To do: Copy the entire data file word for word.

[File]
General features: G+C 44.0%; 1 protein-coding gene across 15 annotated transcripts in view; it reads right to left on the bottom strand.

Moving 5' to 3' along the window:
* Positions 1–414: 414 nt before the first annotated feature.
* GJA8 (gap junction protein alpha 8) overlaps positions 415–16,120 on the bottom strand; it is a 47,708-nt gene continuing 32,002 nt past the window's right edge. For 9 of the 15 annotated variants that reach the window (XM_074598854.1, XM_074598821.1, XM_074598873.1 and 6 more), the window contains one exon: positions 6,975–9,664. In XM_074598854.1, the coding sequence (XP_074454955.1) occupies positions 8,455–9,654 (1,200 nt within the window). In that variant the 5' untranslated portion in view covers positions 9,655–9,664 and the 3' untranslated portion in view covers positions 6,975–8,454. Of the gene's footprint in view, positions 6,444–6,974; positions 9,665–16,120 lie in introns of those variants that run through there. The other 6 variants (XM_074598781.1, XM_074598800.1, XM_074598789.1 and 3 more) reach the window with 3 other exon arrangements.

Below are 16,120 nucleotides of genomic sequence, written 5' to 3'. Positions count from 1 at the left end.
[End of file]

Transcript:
General features: G+C 44.0%; 1 protein-coding gene across 15 annotated transcripts in view; it reads right to left on the bottom strand.

Moving 5' to 3' along the window:
* Positions 1–414: 414 nt before the first annotated feature.
* GJA8 (gap junction protein alpha 8) overlaps positions 415–16,120 on the bottom strand; it is a 47,708-nt gene continuing 32,002 nt past the window's right edge. For 9 of the 15 annotated variants that reach the window (XM_074598854.1, XM_074598821.1, XM_074598873.1 and 6 more), the window contains one exon: positions 6,975–9,664. In XM_074598854.1, the coding sequence (XP_074454955.1) occupies positions 8,455–9,654 (1,200 nt within the window). In that variant the 5' untranslated portion in view covers positions 9,655–9,664 and the 3' untranslated portion in view covers positions 6,975–8,454. Of the gene's footprint in view, positions 6,444–6,974; positions 9,665–16,120 lie in introns of those variants that run through there. The other 6 variants (XM_074598781.1, XM_074598800.1, XM_074598789.1 and 3 more) reach the window with 3 other exon arrangements.

Below are 16,120 nucleotides of genomic sequence, written 5' to 3'. Positions count from 1 at the left end.